Kremlin says Lebed threatening to quit
Friday 04 October 1996
At the same time, Mr Yeltsin pointedly endorsed the former general's peace deal in Chechnya, singling it out for praise during a radio address to the nation made in an effort to prove to his carping army of critics that he is still in charge in Russia.
Mr Lebed, the Russian government's peace envoy to the war zone and the architect of the Chechen accord, had "fulfilled my instructions", said the president, who is in hospital awaiting a multiple coronary bypass operation later this year.
Such remarks signal a change of tack for Mr Yeltsin who has been increasingly frosty towards Mr Lebed since whisking him into the heart of the Kremlin in the hope of winning his 11m voters in the presidential elections in July. Mr Lebed's overt campaigning, and outspoken remarks - including a demand for the Interior Minister, Anatoly Kulikov, to be fired - have only served to increase the tension.
But, despite his praise, Mr Yeltsin's slow but clear six-minute address was also an attempt to reassert his authority after a fortnight in which Mr Lebed repeatedly challenged itYesterday, after the two men met for the first time in more than two months, the Kremlin issued a statement saying that Mr Lebed has threatened to quit, apparently because he was angered over an appointment to a committee handling senior military posts, but Mr Yeltsin urged him to stay on. Whether this was accurate was unclear.
On Wednesday, Mr Lebed hinted at his departure during a speech to the Russian lower house of parliament, or State Duma, during which he was heckled by shouts of "traitor" from MPs. Unlike most of their electorate, they see the deal as a sell-out to the rebels which will lead to the republic's secession. More than 90 parliamentarians have signed a letter to the consitutional court, accusing Mr Lebed of exceeding his powers.
Although Mr Lebed told them that his mandate as Chechen peace envoy was largely carried out, it is uncertain whether he was seriously contemplating resignation (his press office was keen to quash the suggestion). As one of the three most powerful men in the country, he has tangible powers, wide access to the media, and the ability to raise big money - crucial tools in his battle to become president, which he would be loathe to forfeit.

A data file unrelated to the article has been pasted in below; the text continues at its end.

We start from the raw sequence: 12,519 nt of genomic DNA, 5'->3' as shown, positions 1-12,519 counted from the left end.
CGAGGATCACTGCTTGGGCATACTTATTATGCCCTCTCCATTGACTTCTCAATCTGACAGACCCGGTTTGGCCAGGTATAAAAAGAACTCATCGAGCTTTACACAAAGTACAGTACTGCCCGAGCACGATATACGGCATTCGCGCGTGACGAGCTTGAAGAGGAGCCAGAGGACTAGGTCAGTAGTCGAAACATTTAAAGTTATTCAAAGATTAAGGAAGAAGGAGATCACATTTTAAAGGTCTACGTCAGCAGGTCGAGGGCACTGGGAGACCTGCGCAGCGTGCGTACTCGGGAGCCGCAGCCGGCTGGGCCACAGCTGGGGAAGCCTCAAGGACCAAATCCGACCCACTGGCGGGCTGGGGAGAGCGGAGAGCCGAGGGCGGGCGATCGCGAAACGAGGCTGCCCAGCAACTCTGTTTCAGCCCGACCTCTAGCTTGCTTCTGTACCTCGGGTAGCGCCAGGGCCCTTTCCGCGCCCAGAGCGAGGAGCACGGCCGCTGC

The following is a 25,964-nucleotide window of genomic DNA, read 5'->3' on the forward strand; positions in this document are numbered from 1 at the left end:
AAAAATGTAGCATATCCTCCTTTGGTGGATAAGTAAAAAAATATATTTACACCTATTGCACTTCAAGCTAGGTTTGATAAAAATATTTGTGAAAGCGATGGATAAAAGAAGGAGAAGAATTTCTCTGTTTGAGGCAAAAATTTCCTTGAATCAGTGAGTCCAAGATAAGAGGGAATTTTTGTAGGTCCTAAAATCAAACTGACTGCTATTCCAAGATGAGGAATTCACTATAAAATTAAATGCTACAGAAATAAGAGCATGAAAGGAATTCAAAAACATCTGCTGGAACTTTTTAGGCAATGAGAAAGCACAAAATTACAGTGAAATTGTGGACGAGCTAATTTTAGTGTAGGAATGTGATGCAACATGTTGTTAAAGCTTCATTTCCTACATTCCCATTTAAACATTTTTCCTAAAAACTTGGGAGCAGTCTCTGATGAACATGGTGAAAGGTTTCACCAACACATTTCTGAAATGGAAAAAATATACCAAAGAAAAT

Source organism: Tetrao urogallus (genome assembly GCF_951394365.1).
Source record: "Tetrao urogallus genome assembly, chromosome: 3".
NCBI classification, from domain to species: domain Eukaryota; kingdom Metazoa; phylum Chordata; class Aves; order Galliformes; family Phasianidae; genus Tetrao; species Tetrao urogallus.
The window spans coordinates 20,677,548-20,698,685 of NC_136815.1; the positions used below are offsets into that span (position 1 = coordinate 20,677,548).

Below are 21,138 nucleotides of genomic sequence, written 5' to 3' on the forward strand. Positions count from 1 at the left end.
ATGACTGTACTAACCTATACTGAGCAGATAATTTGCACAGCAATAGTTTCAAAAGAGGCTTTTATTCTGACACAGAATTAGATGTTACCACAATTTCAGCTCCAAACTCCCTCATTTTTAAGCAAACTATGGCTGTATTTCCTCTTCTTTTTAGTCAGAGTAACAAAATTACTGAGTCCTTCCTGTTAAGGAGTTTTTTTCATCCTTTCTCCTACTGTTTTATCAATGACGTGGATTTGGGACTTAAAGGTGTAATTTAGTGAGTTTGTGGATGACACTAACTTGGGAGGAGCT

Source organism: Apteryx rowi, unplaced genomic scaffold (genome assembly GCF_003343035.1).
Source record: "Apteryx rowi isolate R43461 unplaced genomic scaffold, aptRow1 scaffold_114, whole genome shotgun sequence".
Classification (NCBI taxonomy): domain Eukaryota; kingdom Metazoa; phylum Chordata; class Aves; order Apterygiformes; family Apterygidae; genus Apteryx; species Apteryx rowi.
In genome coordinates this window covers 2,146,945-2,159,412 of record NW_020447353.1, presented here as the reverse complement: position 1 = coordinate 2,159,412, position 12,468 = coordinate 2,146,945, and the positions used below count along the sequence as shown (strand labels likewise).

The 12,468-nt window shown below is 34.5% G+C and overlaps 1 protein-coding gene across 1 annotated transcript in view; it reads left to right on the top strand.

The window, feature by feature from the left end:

Yet staying within the Yeltsin administration for too long could also damage his prospects. The Chechen deal is still highly precarious, although the separatists' leader, Zelimkhan Yandarbiyev, and the Russian prime minister, Viktor Chernomyrdin, pushed on with the process by signing a "joint declaration of principles" in Moscow yesterday.
Thousands of workers across the nation are staging stoppages, hunger strikes, after going unpaid for months. And the general's other main mission, that of crushing the country's rampant corruption, is going to be extremely hard to fulfil, not least because it has penetrated deep into the upper echelons of power.
- 1 I was a Woman Against Feminism too
- 2 Fifty Shades of Grey movie trailer released: First look at Jamie Dornan as Christian Grey
- 3 Is Gideon Levy the most hated man in Israel or just the most heroic?
- 4 Students offered grants if they tweet pro-Israeli propaganda
- 5 The Tory donor whose firm is one of Britain’s biggest tax avoiders - with HMRC's blessing
Vladimir Putin employs a full-time food taster to ensure his meals aren't poisoned
Peaches Geldof: Her final day – and her fatal decision
Students offered grants if they tweet pro-Israeli propaganda
Israel-Gaza conflict: Israel may have committed war crimes, says UN human rights chief
Taiwan plane crash: Typhoon Matmo could have caused TransAsia Airways disaster, airline suspects
Malaysia Airlines MH17 crash: Vladimir Putin is given 'one last chance' to end hostilities in Ukraine
The 'scroungers’ fight back: The welfare claimants battling to alter stereotypes
The truth about conspiracy theories is that some require considering
Arizona execution lasts two hours as killer Joseph Wood left 'snorting and gasping' for air
Malaysia Airlines MH17 crash: Ukrainian military jet was flying close to passenger plane before it was shot down, says Russian officer
Malaysia Airlines MH17 crash: Massive rise in sale of British arms to Russia
£30000 - £38500 Per Annum + 25 days holiday, pension, subsidised restaurant: C...
£34000 - £37000 Per Annum + excellent benefits: Clearwater People Solutions Lt...
£40000 - £45000 per annum + Pension, Holiday, Flexi-time: Progressive Recruitm...
£280 - £320 per day: Progressive Recruitment: C#, WinForms, Desktop Developmen...